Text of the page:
Reducing OD Deaths by Peers
A new article describes for a small pilot cohort in SF a program to train heroin dependent individuals to administer CPR and provides them with pre-filled naloxone syringes and the education to use them. The article points out that naloxone is non-"abusable," and that among the lay community CPR training has been deemed reasonable (though largely ineffective because so few folks in the community at large witness cardiac arrests). OD events were self-reported "but were corroborated by one or more witnesses. . . " In a six-month period naloxone was used by the study-population in 15 of 20 cases of observed OD; no deaths were reported, and the subjects claimed to have lessened their own use of heroin. The limitations of the study are acknowledged - but one has to wonder: what could possibly argue AGAINST such training and distribution of naloxone? One plausible reason to hesitate (not discussed in this paper) might be fear of legal liability if individuals die and blame is attributed to the training and the trainers.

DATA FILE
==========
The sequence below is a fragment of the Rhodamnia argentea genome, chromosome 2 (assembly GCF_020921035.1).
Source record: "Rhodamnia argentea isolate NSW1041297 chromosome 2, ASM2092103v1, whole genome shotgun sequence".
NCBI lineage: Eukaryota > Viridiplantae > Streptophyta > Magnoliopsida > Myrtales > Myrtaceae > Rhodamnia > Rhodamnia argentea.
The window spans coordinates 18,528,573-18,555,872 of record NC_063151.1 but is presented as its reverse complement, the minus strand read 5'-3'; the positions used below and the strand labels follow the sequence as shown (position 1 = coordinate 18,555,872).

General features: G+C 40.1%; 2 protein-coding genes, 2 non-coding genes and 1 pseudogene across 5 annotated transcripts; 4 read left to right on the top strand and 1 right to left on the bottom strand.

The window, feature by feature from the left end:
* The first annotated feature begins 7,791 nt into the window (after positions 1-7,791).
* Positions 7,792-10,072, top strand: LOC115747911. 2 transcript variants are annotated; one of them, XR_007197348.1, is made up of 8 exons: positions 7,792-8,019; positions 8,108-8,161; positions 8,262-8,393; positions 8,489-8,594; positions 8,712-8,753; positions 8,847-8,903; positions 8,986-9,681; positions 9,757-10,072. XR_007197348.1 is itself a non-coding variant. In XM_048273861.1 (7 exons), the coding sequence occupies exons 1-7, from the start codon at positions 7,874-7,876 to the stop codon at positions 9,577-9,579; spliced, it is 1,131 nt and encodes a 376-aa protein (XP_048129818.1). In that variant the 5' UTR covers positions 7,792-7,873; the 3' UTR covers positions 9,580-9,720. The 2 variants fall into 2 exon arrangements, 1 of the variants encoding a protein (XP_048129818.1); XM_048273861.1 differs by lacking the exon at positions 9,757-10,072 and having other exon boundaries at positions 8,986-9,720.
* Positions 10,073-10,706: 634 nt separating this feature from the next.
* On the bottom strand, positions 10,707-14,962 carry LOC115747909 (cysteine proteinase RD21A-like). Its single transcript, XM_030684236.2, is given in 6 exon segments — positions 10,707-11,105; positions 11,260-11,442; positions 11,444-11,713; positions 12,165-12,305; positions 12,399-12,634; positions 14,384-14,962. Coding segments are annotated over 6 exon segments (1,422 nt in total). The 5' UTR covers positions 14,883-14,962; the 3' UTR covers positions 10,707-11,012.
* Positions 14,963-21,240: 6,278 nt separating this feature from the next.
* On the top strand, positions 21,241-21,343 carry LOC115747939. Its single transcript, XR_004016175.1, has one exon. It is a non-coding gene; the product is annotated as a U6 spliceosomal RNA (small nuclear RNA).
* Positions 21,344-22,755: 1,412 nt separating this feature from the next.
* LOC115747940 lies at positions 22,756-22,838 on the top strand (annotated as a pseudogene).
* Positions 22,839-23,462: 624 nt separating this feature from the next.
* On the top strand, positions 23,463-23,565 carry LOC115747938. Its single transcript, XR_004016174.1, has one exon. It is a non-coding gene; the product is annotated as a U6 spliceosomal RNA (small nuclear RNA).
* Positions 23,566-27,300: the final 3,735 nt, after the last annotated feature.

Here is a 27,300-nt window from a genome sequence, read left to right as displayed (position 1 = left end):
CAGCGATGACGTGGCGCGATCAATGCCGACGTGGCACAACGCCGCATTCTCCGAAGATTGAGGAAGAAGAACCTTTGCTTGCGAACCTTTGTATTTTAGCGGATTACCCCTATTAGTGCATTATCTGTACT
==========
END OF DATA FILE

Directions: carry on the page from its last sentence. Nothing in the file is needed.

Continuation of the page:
Surely there's some way to deal with that issue - if medical intervention in general were to be withheld from patients in need as long as the threat of liability existed, no one would get care for anything. Article appears in J of Urban Health (Bull. of NYAM), 2005, KH Seal et al.